Investors don’t like to spend too much time thinking about Asia’s future beyond the numbers dancing on the Bloomberg screen. Gauging the risks of war, a pandemic or environmental degradation rarely factor into most portfolio managers’ analysis, because they can’t be modelled.
But good investors do take time to think about broader issues and try to understand the world they are in. Those free cashflow numbers don’t exist in a vacuum.
I’ve written a few pieces about some of the risks to the Asian growth story, from inadequate welfare and pension provisions for an aging population, to the risk of many countries falling into a middle-income trap.
Asia-focused academics from Columbia University and Australian National University have provided their takes on both Asia’s most notable accomplishments, as well as the biggest threats to it, or from it.
Both sets of views are available in a pair of short videos complied by a professor at ANU, Nicholas Farrelly, who is co-founder of an excellent blog on Southeast Asian affairs.
The first video asks the professors about the most promising developments in the region. Many of them cite not just Asia’s incredible economic rise and the mass eradication of poverty, but the way in which this has led to much greater interconnectedness, both within the region and to the rest of the world.
Another improvement cited by multiple academics is democratisation and the positive impact that has had on the lives and opportunities for many people. A third notable improvement is in education and a greater open-mindedness among many people throughout the region, which is generating new opportunities and fuelling optimism about Asia’s – and the world’s – future.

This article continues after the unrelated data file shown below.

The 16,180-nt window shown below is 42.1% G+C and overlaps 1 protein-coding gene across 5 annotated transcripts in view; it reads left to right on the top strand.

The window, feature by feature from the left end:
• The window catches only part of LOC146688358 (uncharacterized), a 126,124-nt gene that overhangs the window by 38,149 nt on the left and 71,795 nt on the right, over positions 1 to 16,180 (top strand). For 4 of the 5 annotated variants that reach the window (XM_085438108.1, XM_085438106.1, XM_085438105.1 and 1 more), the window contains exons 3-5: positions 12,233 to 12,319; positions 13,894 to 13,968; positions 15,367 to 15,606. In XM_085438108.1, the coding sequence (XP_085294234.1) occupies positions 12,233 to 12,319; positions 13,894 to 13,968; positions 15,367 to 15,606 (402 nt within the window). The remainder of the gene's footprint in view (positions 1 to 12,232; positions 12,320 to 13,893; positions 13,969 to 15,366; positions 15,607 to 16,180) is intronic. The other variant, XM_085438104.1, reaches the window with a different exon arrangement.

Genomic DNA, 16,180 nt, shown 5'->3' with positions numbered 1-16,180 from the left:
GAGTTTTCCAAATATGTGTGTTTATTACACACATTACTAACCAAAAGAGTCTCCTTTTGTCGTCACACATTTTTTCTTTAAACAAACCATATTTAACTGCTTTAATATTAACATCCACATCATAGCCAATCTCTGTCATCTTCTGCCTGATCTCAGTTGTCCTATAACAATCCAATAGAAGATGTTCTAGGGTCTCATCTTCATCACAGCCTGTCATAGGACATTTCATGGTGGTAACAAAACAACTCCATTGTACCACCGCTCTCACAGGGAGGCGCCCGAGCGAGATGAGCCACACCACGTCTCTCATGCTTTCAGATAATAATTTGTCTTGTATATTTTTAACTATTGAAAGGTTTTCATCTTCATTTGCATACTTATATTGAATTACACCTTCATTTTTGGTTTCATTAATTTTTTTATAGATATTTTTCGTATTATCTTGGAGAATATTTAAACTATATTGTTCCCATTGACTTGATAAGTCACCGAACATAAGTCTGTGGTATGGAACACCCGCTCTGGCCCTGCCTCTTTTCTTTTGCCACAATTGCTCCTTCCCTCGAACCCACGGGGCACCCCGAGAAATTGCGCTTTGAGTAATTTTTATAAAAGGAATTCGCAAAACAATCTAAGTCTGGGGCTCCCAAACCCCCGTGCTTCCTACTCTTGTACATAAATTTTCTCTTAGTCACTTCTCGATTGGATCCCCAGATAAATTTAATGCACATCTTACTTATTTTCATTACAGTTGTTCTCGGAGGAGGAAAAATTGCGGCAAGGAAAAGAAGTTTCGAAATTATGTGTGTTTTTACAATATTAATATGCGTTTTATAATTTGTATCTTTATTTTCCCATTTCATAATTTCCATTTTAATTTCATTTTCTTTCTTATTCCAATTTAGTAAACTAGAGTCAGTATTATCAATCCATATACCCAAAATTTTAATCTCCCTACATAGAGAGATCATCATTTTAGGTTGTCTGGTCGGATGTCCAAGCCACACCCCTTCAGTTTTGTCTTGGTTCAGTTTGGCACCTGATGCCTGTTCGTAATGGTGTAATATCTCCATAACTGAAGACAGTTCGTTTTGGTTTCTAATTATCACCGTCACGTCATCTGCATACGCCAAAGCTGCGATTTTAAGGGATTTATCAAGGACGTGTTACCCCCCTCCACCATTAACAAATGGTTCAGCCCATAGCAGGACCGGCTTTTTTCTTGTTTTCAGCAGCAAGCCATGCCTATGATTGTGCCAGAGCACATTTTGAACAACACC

The second video asks the same professors about ‘what keeps them up at night’? There is less consensus here. For investors trying to understand the world, some of these concerns may be irrelevant, at least as far as your spreadsheet is concerned, but others could have an impact on business opportunities in the coming decade.
Among the fears is the region’s growing inequality, not just in terms of income disparity, but also of how natural resources are distributed across the world’s most populous continent.
Although many academics praised the growing interconnectedness among Asian societies, this apparently hasn’t gone far enough, as several professors voice fears that the region’s governments are not able to cooperate in the face of transnational disasters, such as a pandemic.
But the biggest fear is mismanagement of China’s rise and the nationalism this stokes, not just in China but throughout the region. The flip side to young, educated, optimistic populations is a new generation that has never known war – which in itself is a good thing, but it also means passions are easily stirred, particularly in China, where the Communist Party’s legitimacy is so closely linked to nationalism.
Such concerns are not about the Chinese per se, but also about whether the West and multilateral institutions are able to accommodate the rise of China, and of Asia more generally.
The interconnectedness that academics welcome includes a Chinese acceptance of multilateral forums, such as the World Trade Organisation. Both Asian governments and Western peers need to ensure such dialogues deepen, in order to keep Asia’s rise on track. That’s going to become harder as the region deals with the instability that growing inequality is likely to engender.